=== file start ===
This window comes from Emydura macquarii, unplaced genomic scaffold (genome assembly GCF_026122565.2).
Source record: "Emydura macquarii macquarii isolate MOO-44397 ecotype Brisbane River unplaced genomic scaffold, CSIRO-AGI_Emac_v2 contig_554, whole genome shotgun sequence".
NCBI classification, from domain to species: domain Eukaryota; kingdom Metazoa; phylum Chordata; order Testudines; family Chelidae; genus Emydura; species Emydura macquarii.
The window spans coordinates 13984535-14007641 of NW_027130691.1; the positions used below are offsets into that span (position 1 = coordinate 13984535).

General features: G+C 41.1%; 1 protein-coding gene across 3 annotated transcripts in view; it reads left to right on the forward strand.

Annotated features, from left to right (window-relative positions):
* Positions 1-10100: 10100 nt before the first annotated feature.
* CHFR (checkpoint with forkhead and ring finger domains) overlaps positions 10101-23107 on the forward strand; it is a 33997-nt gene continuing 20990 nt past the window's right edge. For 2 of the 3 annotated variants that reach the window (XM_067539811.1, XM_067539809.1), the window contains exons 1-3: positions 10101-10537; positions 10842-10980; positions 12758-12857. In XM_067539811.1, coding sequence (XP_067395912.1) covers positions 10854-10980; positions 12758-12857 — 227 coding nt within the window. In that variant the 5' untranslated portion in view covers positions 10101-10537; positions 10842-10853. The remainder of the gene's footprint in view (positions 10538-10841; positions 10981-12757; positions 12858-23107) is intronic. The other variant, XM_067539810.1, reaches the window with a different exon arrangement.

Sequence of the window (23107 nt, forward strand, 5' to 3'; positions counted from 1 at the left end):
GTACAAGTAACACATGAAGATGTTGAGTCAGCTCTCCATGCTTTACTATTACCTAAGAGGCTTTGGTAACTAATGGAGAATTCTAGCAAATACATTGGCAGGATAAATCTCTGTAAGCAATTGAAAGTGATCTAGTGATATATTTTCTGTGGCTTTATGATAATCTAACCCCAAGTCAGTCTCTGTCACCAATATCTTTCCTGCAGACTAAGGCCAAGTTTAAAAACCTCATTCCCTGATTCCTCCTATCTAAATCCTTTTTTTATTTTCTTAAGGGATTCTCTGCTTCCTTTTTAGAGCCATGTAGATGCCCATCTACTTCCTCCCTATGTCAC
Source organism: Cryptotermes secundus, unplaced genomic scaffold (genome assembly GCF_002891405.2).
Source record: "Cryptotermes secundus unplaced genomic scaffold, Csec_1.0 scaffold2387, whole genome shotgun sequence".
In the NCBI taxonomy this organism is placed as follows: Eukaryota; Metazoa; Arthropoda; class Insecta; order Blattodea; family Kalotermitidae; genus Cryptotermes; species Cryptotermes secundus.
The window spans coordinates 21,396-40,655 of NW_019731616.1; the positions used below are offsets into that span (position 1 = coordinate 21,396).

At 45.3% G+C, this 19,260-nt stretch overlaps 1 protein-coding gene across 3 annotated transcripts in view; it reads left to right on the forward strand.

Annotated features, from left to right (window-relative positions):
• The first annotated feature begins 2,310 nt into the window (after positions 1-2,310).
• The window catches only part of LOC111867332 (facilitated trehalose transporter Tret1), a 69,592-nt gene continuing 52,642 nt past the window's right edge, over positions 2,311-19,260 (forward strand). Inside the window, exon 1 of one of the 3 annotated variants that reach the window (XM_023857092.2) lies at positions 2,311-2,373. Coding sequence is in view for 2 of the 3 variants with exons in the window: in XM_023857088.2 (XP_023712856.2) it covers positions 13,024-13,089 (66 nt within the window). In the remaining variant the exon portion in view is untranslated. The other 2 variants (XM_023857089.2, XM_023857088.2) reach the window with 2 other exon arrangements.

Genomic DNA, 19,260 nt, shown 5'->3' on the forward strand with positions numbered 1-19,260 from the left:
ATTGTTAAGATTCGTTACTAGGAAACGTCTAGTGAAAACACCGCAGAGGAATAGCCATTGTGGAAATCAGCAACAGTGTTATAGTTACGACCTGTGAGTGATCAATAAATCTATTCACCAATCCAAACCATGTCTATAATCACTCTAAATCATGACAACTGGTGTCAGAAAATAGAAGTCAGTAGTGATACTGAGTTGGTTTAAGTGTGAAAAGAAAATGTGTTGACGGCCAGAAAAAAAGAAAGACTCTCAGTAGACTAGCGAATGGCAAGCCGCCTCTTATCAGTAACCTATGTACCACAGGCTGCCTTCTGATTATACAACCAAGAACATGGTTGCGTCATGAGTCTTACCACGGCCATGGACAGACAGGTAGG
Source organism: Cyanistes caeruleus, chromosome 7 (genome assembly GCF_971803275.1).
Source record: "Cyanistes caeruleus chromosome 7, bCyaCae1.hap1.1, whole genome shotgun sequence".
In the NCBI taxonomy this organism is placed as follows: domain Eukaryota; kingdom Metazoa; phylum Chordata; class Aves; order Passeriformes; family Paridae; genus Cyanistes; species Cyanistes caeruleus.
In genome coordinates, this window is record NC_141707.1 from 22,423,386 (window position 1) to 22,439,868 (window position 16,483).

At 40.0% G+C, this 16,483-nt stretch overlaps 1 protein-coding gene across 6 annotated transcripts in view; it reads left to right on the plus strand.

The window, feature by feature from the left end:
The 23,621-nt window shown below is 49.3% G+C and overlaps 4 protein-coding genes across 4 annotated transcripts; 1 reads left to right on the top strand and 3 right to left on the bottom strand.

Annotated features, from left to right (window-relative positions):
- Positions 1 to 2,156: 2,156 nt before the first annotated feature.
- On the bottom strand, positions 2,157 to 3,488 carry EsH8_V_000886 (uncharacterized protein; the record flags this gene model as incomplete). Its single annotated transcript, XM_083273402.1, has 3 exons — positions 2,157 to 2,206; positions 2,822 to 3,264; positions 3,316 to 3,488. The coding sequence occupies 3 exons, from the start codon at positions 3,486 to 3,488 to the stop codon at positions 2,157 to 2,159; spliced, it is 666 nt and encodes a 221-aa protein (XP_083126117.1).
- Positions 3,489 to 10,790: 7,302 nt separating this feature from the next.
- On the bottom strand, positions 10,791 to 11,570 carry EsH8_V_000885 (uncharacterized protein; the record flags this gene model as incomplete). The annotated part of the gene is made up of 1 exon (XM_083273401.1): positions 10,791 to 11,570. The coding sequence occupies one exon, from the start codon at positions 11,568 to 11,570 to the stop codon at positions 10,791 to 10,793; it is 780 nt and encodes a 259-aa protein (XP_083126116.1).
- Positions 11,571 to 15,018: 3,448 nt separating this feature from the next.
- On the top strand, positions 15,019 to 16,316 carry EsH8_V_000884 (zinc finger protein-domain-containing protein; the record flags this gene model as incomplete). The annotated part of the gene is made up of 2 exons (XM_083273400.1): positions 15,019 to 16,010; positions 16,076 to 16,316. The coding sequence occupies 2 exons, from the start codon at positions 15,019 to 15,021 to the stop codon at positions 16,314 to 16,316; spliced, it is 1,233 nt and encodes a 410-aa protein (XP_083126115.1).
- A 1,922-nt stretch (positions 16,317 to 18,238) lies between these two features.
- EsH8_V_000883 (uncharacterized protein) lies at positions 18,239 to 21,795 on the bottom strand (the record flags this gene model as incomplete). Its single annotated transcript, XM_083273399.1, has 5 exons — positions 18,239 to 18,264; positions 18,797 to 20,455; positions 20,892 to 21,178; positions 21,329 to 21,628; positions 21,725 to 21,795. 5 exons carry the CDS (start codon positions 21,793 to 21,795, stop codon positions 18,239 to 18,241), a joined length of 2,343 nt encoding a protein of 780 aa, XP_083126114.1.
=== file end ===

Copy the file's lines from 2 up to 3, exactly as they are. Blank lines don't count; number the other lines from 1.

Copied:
Source record: "Emydura macquarii macquarii isolate MOO-44397 ecotype Brisbane River unplaced genomic scaffold, CSIRO-AGI_Emac_v2 contig_554, whole genome shotgun sequence".
NCBI classification, from domain to species: domain Eukaryota; kingdom Metazoa; phylum Chordata; order Testudines; family Chelidae; genus Emydura; species Emydura macquarii.